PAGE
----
- Turkish Air Force 34x F-16 / 4x F-4E / E-7T / Anka-S UAV / Akinci Combat UAV
- Azerbaijani Air Force 3x SU-25
- Royal Air Force 4x Eurofighter Typhoon
- Pakistan Air Force 5x F-16
- United Arab Emirates 4x F-16
- Qatar 5x Eurofighter Typhoon
- NATO E-3 AWACS Airborne Early Warning & Control
Observing participants during Anatolian Eagle: USA, Australia, Ethiopia, Morocco, France, Georgia, Sweden, Kyrgyzstan, North Macedonia, Libya, Malaysia and Oman.
Missions & evaluations
The purpose of inviting different air forces is to learn from each other operationally and bring as many insights to the table as possible. Combat-readiness and enhancing cooperation during the joint daylight operations is key here. Missions undertaken during the exercise include Air Surface Force Air Operations, Composite Air Operations (COMAO) and non-COMAO sorties. This increases the participants’ training levels by planning and executing complex air operations against tactical and strategic targets. The targets are protected by air defense weapons systems (land- and sea-based) in a realistic operational environment that includes fighter aircraft and surface-to-air defense systems.
This year’s edition was Azerbaijani Air Force’s third time participating with the SU-25 Frogfoots, carrying Talisman ADS pods. On the 9th of May during one of the photo-days one of their SU-25BM’s did a sortie with two 1000lbs MK.83 bombs fitted with a Turkish built KGK wing-assisted guidance kit developed by Tübitak-Sage. After an hour sortie, the Frogfoot “27 blue” came back with only one bomb after having successfully launched the other one. Until now the KGK wing guidance kits have only been launched from the Turkish F-4E, F-16s and Akinci and Aksungur Armed UAVs. Integration of the KGK kit would give Azerbaijani SU-25 attack aircraft a long-range engagement capability, something that other SU-25s lack.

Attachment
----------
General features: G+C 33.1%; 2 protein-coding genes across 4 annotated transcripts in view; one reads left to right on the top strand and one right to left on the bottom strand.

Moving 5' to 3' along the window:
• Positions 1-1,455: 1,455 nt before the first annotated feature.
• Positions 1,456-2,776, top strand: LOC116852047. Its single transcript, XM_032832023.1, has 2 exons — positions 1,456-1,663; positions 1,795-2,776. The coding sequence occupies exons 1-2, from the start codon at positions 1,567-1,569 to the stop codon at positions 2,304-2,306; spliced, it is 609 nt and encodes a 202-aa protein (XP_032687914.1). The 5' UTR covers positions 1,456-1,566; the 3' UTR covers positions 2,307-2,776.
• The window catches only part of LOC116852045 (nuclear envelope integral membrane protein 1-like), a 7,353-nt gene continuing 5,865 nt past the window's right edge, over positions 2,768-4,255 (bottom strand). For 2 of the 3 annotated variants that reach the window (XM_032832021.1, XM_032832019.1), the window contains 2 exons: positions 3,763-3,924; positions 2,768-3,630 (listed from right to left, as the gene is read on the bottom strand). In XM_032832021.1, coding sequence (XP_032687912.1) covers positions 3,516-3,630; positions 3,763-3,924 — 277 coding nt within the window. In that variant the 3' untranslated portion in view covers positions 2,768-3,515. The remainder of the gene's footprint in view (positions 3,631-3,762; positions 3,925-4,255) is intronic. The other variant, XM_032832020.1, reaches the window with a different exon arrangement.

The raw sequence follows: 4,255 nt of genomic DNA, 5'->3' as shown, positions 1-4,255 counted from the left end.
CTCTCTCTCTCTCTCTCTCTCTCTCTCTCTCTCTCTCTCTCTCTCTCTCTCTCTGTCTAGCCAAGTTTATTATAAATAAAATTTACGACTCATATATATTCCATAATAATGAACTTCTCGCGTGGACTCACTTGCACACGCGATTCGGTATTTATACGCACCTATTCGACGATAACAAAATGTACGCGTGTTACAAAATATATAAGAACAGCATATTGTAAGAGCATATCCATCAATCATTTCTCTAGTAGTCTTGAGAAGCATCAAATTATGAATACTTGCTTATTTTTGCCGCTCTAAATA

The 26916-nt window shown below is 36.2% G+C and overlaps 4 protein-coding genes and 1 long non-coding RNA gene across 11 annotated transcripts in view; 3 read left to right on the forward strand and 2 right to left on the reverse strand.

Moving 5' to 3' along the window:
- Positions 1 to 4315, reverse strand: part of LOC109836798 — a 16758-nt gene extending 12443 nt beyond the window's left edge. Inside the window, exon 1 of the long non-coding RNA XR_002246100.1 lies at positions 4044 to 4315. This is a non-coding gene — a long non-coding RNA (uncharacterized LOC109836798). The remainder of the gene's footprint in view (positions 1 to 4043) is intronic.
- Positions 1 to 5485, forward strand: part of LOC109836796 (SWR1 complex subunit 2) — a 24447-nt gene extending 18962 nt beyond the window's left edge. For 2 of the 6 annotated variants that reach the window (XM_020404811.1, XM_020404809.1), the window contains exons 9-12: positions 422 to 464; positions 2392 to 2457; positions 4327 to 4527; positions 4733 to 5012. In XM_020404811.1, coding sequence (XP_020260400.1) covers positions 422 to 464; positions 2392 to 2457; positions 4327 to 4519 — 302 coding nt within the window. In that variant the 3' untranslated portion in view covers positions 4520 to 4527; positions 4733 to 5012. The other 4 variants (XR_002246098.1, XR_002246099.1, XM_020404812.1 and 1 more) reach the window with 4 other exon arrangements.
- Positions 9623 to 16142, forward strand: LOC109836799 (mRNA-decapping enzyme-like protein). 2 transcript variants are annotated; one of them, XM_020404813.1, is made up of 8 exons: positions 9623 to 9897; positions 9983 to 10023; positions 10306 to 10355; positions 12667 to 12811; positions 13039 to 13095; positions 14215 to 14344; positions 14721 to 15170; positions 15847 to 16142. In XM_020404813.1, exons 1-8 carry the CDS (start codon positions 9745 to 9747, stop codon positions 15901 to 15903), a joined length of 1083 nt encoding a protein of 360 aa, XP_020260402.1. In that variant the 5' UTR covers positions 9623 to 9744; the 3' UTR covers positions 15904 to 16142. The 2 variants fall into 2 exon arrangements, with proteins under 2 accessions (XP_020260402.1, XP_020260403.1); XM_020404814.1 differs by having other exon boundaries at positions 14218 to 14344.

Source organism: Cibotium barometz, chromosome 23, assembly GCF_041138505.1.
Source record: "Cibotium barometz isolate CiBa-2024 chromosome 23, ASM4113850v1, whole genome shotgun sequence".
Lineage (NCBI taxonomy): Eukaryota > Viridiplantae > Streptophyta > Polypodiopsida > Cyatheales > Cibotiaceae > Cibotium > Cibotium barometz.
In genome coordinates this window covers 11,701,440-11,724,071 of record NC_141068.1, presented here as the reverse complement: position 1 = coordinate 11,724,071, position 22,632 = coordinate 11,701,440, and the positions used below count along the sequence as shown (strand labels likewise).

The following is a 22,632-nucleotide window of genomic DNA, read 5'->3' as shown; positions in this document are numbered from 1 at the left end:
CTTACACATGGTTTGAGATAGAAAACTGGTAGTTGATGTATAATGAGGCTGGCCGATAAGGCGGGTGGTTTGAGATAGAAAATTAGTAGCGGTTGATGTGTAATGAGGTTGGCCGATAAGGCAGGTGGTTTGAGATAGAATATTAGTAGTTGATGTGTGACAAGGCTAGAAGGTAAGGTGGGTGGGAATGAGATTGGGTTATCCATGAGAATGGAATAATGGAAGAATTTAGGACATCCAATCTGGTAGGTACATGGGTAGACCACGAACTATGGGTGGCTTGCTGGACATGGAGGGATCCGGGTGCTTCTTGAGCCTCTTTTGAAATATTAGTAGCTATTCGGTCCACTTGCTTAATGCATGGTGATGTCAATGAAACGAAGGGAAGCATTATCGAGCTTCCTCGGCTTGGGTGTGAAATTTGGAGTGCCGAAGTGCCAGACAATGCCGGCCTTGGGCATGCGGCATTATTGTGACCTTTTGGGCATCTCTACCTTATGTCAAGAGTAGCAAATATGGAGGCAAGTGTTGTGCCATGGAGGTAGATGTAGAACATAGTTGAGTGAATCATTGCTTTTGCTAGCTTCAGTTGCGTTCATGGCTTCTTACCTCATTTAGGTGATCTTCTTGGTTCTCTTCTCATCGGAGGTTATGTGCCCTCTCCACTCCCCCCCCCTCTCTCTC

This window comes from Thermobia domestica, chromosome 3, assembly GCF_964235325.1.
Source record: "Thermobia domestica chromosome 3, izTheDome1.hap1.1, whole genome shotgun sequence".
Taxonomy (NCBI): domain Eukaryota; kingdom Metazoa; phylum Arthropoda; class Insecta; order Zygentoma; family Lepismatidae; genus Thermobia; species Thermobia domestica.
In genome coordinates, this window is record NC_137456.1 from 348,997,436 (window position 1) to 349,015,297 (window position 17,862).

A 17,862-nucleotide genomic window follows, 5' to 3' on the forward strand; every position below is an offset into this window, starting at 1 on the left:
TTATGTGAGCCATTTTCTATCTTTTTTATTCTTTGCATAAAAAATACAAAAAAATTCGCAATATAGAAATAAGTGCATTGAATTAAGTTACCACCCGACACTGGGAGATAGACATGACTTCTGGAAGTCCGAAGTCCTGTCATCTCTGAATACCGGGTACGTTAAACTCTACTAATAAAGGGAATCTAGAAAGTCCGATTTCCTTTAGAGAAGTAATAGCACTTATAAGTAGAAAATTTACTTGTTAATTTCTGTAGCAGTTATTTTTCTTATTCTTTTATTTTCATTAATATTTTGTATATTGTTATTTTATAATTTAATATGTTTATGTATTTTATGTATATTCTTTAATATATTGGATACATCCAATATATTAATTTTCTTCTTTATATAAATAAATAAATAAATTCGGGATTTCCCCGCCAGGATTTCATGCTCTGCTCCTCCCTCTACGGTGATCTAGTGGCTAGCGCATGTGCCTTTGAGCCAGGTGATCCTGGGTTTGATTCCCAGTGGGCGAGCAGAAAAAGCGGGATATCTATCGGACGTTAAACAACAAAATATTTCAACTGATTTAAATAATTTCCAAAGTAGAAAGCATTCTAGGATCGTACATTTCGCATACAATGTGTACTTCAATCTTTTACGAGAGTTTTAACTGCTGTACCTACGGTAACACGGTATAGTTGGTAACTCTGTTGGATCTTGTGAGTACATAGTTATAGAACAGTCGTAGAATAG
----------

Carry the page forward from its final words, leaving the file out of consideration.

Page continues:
Each participating team alternates between the role of Package Lead during the gradually building up complexity of the missions. Two missions were flown per day, during the day. A day-day exercise differs from Red Flag which is often a day-night exercise. About 200 sorties were flown during the course of the exercise, totaling 80 desired mean points of impact. Participants are split-up in two teams, Red and Blue, each having their own briefing rooms. They do not get to meet before the mission, debriefing is done mutually, however. Anatolian Eagle’s goals were achieved on Friday, May 12th.
‘’The training stood out as a great opportunity to showcase the readiness of our systems, aircraft, and airmen of the participating nations,’’ said Lieutenant Colonel Hakan Girgin, Anatolian Eagle Training Squadron Commander. “We are happy to host Allied and partner nations at the Anatolian Eagle Squadron Command. Our airmen worked to improve their skills and interoperability between the participating nations in training such as; Composite Air Operations, Time Sensitive Targeting, Dynamic Targeting, High-Value Airborne Asset Protection, and Anti-Surface Air Operations,” he underlined.